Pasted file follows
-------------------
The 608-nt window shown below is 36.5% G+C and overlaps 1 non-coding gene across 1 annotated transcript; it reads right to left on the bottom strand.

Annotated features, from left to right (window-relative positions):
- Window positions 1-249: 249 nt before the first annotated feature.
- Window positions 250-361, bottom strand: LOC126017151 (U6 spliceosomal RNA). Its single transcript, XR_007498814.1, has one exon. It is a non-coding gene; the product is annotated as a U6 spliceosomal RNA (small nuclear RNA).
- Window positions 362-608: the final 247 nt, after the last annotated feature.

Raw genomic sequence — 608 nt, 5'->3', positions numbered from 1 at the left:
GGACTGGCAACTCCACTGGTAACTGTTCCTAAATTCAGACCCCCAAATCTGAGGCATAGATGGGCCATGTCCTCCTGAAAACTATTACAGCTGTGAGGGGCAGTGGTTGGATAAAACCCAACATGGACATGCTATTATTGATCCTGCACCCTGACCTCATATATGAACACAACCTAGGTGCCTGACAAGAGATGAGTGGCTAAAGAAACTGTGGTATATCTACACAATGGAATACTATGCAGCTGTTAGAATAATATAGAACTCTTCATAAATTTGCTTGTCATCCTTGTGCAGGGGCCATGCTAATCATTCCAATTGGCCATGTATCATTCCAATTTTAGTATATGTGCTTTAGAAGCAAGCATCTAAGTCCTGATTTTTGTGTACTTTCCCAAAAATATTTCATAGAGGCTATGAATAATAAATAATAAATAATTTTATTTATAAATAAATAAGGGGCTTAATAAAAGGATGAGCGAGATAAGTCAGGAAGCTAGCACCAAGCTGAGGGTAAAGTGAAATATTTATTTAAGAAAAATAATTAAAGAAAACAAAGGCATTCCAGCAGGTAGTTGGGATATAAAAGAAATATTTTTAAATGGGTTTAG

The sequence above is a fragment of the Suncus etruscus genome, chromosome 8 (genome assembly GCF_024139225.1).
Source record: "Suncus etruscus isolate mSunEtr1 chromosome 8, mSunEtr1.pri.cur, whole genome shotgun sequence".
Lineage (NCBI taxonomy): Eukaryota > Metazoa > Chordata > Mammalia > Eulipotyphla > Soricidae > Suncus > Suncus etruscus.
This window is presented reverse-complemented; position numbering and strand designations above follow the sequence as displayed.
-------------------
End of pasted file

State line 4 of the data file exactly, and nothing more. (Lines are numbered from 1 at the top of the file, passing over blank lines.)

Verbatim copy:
- Window positions 250-361, bottom strand: LOC126017151 (U6 spliceosomal RNA). Its single transcript, XR_007498814.1, has one exon. It is a non-coding gene; the product is annotated as a U6 spliceosomal RNA (small nuclear RNA).